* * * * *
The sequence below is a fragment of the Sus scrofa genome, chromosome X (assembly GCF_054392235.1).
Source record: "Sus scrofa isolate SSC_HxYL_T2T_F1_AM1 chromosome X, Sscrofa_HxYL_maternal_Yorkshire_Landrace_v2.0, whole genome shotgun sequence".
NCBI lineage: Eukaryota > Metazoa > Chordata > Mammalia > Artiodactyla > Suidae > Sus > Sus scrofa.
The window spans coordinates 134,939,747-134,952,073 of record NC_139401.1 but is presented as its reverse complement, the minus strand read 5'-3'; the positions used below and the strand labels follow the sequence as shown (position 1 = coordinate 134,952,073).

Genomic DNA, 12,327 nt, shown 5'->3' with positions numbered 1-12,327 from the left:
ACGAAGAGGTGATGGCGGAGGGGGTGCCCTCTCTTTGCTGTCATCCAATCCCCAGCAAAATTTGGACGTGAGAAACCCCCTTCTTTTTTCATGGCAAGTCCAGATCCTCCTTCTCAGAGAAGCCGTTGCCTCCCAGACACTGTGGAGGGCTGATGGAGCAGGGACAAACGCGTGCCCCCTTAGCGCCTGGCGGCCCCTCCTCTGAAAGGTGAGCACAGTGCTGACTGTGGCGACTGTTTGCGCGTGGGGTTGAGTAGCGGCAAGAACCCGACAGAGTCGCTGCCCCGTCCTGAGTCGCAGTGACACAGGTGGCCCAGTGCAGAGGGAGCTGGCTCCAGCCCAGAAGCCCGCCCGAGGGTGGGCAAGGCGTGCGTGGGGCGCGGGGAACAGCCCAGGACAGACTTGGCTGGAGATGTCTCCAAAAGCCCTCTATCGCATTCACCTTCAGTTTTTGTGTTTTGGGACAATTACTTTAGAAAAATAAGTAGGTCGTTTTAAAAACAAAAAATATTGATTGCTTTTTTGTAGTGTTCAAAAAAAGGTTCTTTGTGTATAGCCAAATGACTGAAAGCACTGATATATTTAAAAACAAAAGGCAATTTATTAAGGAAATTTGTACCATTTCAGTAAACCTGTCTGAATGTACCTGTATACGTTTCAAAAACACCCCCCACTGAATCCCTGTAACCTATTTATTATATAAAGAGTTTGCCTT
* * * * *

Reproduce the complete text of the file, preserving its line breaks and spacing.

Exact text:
The sequence below is a fragment of the Sus scrofa genome, chromosome X (assembly GCF_054392235.1).
Source record: "Sus scrofa isolate SSC_HxYL_T2T_F1_AM1 chromosome X, Sscrofa_HxYL_maternal_Yorkshire_Landrace_v2.0, whole genome shotgun sequence".
NCBI lineage: Eukaryota > Metazoa > Chordata > Mammalia > Artiodactyla > Suidae > Sus > Sus scrofa.
The window spans coordinates 134,939,747-134,952,073 of record NC_139401.1 but is presented as its reverse complement, the minus strand read 5'-3'; the positions used below and the strand labels follow the sequence as shown (position 1 = coordinate 134,952,073).

Genomic DNA, 12,327 nt, shown 5'->3' with positions numbered 1-12,327 from the left:
ACGAAGAGGTGATGGCGGAGGGGGTGCCCTCTCTTTGCTGTCATCCAATCCCCAGCAAAATTTGGACGTGAGAAACCCCCTTCTTTTTTCATGGCAAGTCCAGATCCTCCTTCTCAGAGAAGCCGTTGCCTCCCAGACACTGTGGAGGGCTGATGGAGCAGGGACAAACGCGTGCCCCCTTAGCGCCTGGCGGCCCCTCCTCTGAAAGGTGAGCACAGTGCTGACTGTGGCGACTGTTTGCGCGTGGGGTTGAGTAGCGGCAAGAACCCGACAGAGTCGCTGCCCCGTCCTGAGTCGCAGTGACACAGGTGGCCCAGTGCAGAGGGAGCTGGCTCCAGCCCAGAAGCCCGCCCGAGGGTGGGCAAGGCGTGCGTGGGGCGCGGGGAACAGCCCAGGACAGACTTGGCTGGAGATGTCTCCAAAAGCCCTCTATCGCATTCACCTTCAGTTTTTGTGTTTTGGGACAATTACTTTAGAAAAATAAGTAGGTCGTTTTAAAAACAAAAAATATTGATTGCTTTTTTGTAGTGTTCAAAAAAAGGTTCTTTGTGTATAGCCAAATGACTGAAAGCACTGATATATTTAAAAACAAAAGGCAATTTATTAAGGAAATTTGTACCATTTCAGTAAACCTGTCTGAATGTACCTGTATACGTTTCAAAAACACCCCCCACTGAATCCCTGTAACCTATTTATTATATAAAGAGTTTGCCTT